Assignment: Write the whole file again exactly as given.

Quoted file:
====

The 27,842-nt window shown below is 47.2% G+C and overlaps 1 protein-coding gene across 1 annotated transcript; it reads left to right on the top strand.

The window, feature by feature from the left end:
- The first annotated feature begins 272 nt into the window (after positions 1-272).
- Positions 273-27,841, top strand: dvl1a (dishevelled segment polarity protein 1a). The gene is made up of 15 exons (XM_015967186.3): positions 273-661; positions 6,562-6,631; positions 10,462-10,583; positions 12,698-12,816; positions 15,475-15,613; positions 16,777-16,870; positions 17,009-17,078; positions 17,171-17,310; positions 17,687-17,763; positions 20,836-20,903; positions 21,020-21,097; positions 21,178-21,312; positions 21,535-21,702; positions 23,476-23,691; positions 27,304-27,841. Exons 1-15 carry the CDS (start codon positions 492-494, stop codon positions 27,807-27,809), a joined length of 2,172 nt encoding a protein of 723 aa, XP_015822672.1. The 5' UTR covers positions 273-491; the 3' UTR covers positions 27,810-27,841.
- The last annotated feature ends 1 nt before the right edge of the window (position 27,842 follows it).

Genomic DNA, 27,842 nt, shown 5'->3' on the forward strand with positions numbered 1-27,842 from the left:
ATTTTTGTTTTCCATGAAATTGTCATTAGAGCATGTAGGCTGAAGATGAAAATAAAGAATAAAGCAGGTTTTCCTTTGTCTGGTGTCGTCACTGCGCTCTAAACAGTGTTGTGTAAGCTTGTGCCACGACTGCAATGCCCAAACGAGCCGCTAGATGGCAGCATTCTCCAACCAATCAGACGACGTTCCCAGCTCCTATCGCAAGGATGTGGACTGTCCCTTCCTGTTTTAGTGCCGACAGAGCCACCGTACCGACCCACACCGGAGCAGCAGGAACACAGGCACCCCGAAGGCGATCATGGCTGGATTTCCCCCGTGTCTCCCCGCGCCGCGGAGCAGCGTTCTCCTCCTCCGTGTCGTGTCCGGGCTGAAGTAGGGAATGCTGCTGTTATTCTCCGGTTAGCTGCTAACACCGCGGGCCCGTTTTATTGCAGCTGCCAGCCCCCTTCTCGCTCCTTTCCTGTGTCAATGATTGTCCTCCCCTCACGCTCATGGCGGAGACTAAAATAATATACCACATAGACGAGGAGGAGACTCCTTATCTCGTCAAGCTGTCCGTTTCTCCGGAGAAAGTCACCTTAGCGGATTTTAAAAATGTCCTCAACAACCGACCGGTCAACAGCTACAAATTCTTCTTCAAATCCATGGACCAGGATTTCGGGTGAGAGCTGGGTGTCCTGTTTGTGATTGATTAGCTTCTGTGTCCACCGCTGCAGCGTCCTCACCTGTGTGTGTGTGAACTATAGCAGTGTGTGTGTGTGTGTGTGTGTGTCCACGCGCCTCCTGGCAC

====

The 27,842-nt window shown below is 47.2% G+C and overlaps 1 protein-coding gene across 1 annotated transcript; it reads left to right on the top strand.

The window, feature by feature from the left end:
- The first annotated feature begins 272 nt into the window (after positions 1-272).
- Positions 273-27,841, top strand: dvl1a (dishevelled segment polarity protein 1a). The gene is made up of 15 exons (XM_015967186.3): positions 273-661; positions 6,562-6,631; positions 10,462-10,583; positions 12,698-12,816; positions 15,475-15,613; positions 16,777-16,870; positions 17,009-17,078; positions 17,171-17,310; positions 17,687-17,763; positions 20,836-20,903; positions 21,020-21,097; positions 21,178-21,312; positions 21,535-21,702; positions 23,476-23,691; positions 27,304-27,841. Exons 1-15 carry the CDS (start codon positions 492-494, stop codon positions 27,807-27,809), a joined length of 2,172 nt encoding a protein of 723 aa, XP_015822672.1. The 5' UTR covers positions 273-491; the 3' UTR covers positions 27,810-27,841.
- The last annotated feature ends 1 nt before the right edge of the window (position 27,842 follows it).

Genomic DNA, 27,842 nt, shown 5'->3' on the forward strand with positions numbered 1-27,842 from the left:
ATTTTTGTTTTCCATGAAATTGTCATTAGAGCATGTAGGCTGAAGATGAAAATAAAGAATAAAGCAGGTTTTCCTTTGTCTGGTGTCGTCACTGCGCTCTAAACAGTGTTGTGTAAGCTTGTGCCACGACTGCAATGCCCAAACGAGCCGCTAGATGGCAGCATTCTCCAACCAATCAGACGACGTTCCCAGCTCCTATCGCAAGGATGTGGACTGTCCCTTCCTGTTTTAGTGCCGACAGAGCCACCGTACCGACCCACACCGGAGCAGCAGGAACACAGGCACCCCGAAGGCGATCATGGCTGGATTTCCCCCGTGTCTCCCCGCGCCGCGGAGCAGCGTTCTCCTCCTCCGTGTCGTGTCCGGGCTGAAGTAGGGAATGCTGCTGTTATTCTCCGGTTAGCTGCTAACACCGCGGGCCCGTTTTATTGCAGCTGCCAGCCCCCTTCTCGCTCCTTTCCTGTGTCAATGATTGTCCTCCCCTCACGCTCATGGCGGAGACTAAAATAATATACCACATAGACGAGGAGGAGACTCCTTATCTCGTCAAGCTGTCCGTTTCTCCGGAGAAAGTCACCTTAGCGGATTTTAAAAATGTCCTCAACAACCGACCGGTCAACAGCTACAAATTCTTCTTCAAATCCATGGACCAGGATTTCGGGTGAGAGCTGGGTGTCCTGTTTGTGATTGATTAGCTTCTGTGTCCACCGCTGCAGCGTCCTCACCTGTGTGTGTGTGAACTATAGCAGTGTGTGTGTGTGTGTGTGTGTGTCCACGCGCCTCCTGGCAC